I wrote a play called TULPA, OR ANNE&ME that debuted at the Planet Connections Theatre Festivity in June 2011. I would like to do it again for 2012, and I'm putting together the team I want to work with.
Part whimsical fantasy, part social commentary, part gothic horror, TULPA, OR ANNE&ME tells the story of a withdrawn artist whose life gets turned upside down when Anne Hathaway crawls out of her television. With the help of her powerful imagination and two outspoken Guardian Angels of Blackness, she and Anne struggle to find a way to connect to one another. What unfolds is an intimate portrait of a relationship that asks us how race impacts what two people can truly be to each other.
This play needs a DIRECTOR who can . . .
apply anti-racist principles and practices to all aspects of production
create an amazing theatrical experience with limited tech and budget
respect the playwright's voice and vision
collaborate with the playwright to select cast and crew
schedule and attend all rehearsals
maintain a healthy working environment
Although education and experience are definitely helpful, what matters most is your passion, vision, and commitment - and, of course, how easy you are to work with.
When looking over candidates, what I am trying to figure out is: What makes this person particularly qualified to assume a leadership role in a theatre project where the experience of being a gay African American woman is a big part of its meaning?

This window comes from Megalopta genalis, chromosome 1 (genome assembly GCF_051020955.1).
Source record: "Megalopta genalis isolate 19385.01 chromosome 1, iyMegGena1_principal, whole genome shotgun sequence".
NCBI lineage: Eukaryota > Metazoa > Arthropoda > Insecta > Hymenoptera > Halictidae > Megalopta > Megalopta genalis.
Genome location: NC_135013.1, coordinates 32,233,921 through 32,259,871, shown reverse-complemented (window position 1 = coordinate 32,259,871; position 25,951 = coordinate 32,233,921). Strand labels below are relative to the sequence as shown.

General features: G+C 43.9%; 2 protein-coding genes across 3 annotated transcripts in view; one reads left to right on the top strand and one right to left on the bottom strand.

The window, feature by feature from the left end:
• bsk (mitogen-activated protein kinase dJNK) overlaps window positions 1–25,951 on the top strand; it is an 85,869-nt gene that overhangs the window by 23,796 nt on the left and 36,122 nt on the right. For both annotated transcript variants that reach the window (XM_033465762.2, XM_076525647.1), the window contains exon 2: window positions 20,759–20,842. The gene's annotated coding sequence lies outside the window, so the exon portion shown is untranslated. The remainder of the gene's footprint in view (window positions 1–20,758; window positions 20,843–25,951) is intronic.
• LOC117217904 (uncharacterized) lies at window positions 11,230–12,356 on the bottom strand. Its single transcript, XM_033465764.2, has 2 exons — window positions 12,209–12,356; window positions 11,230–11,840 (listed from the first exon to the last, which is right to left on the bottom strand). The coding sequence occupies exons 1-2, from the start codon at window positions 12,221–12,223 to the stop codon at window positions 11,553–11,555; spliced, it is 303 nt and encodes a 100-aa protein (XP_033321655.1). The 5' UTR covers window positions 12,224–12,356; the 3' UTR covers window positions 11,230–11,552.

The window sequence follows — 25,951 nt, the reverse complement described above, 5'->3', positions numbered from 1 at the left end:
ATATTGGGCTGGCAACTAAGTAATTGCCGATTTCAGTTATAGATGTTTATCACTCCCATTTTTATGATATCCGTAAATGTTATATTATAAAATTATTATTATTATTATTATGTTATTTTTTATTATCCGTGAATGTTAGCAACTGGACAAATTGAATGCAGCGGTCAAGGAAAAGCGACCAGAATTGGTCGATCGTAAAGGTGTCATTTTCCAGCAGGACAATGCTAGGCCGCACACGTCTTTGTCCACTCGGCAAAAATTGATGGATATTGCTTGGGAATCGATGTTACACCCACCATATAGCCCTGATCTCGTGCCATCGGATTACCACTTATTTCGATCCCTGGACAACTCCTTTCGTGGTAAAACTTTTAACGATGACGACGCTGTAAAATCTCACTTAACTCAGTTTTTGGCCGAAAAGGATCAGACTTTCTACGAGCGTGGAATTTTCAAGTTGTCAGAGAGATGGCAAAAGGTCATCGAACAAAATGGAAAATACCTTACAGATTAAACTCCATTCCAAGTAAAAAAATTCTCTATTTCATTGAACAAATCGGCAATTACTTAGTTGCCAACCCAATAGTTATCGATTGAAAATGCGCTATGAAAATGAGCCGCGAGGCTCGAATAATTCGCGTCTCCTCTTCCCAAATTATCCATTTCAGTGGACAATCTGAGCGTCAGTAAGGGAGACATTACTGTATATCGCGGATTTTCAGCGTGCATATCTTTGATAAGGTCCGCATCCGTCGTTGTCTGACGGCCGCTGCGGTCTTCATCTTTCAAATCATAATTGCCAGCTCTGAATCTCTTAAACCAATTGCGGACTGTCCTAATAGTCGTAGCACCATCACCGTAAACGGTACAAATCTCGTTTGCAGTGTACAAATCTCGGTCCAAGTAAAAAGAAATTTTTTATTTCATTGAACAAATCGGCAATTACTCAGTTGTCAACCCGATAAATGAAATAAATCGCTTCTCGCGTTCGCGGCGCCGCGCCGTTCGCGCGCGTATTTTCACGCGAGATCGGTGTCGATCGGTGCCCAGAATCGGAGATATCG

Because of the play's subject matter and my personal interest in giving opportunities to underrepresented theatre artists, LGBTQ people of color are strongly encouraged to reach out.
I am seeking to make my final selection by February 1. Please send all inquiries and supporting materials (if any) to: Shawn C. Harris (writer and producer) at whoisyourtulpa[at]gmail[dot]com.
On January 12 at 11:59pm EST, the IndieGoGo campaign for my play, Tulpa, or Anne&Me is ending. Although people have supported the project by contributing a total of about $1,700, there is still $1,300 to go.
Let’s break this down mathematically. If only 130 readers each donate just $10 TODAY, Tulpa, or Anne&Me will reach its fundraising goal.
With so many conversations going on about who gets to tell stories about people of color, the importance of things like “Shit White Girls Say … To Black Girls,” the release of George Lucas’ Red Tails, and otherwise being an ally supporting voices of color in arts and entertainment, your contribution sends a message that it matters to you that these find their way on stage and screen, that it matters who tells these stories, that it matters who benefits from these stories, and that it matters who gets to witness these stories.
I'm not going to weigh in on that particular discussion because, frankly, I'm tired of it. I can't even work up the energy to get pissed off. But, I can say that it has been my experience that when I told Black people outside of theatre that I'm a playwright, several Black people piped up and told me that they used to enjoy participating in theatre but got out of it because it's so racist.